When Angelina Jolie opted to have a double mastectomy as a preemptive move against breast cancer, it seemed shocking (see the interview with Dr Kristi Funk, Angelina’s doctor, on page 26
– she has some fascinating things to say about diet). The point is that she made the right decision for her given her family history and genetic blueprint, although it may not have been the right decision for someone else… There are just so many variables.
The future of medicine is becoming increasingly personal, which is excellent news. Being able to target disease more directly has to be better than the current spatter-gun approach, which sometimes seems to do as much harm as it does good.
In June this year, researchers shared positive results from an experimental therapy that had extracted and multiplied immunesystem cells from a 49-year-old woman before infusing them back into her. The treatment she received could not have been more specific – it was her own immune system fighting back, just massively bolstered by lab-replicated cells.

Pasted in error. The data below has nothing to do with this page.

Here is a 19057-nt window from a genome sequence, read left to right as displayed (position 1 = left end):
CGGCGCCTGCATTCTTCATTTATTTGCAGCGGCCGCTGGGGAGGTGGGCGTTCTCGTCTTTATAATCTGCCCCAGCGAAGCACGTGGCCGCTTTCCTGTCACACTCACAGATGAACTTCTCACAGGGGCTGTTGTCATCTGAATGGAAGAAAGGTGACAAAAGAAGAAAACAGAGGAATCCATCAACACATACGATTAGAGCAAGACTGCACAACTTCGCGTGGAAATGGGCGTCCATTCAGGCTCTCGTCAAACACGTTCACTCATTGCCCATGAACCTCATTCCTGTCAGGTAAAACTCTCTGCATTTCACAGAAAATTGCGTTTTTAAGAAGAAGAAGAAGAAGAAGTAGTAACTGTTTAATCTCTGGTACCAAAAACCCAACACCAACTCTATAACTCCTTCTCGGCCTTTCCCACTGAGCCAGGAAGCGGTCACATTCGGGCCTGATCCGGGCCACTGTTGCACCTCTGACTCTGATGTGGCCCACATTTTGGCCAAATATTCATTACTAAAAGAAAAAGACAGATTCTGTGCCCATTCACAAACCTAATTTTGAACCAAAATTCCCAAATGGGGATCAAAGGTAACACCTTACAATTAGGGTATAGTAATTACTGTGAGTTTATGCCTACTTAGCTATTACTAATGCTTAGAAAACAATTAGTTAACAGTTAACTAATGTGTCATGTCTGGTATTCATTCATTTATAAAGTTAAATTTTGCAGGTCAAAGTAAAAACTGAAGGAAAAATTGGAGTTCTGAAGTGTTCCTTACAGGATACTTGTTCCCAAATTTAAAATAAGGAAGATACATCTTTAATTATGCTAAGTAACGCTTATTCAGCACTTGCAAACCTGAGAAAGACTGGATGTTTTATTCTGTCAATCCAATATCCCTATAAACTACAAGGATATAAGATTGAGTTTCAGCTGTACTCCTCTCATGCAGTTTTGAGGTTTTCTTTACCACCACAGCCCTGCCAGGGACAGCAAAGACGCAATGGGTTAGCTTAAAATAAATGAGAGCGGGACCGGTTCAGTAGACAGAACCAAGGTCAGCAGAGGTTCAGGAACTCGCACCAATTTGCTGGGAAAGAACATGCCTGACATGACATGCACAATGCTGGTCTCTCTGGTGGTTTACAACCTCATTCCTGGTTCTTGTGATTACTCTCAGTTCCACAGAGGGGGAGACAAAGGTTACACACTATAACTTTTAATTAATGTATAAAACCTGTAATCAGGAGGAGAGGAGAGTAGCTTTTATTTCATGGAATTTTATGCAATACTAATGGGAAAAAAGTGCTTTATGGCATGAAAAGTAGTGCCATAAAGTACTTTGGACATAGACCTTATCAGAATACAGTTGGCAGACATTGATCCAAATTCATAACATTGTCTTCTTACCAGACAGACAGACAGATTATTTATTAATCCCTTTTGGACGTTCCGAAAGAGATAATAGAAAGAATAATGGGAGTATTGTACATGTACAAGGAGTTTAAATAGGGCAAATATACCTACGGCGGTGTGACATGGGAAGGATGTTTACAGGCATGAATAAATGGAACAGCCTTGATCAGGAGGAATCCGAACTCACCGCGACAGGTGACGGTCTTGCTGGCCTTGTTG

‘It’s as highly personalised as a treatment can be,’ says Dr Steven Rosenberg of the US National Cancer Institute. ‘We are creating a new drug for every patient, targeting the unique mutations in that person’s cancer.’ The patient has been cancer-free for two and a half years since, and although the method is still in the trial phase, it’s really good to know such groundbreaking advances are being made.
Even so, the single best thing we can do about breast cancer is to detect it early. October is the month we remind ourselves of that, but we should be checking ourselves all the time. So I’m going to say, as I do every October: put this magazine down right now. Then put your hands on your breasts and check for anything unusual. Have regular mammograms if you’re in that age bracket. And make sure your friends and loved ones are doing it too.
We’ll beat breast cancer in the end, but it will be much easier if we think about it for more than just one month of the year!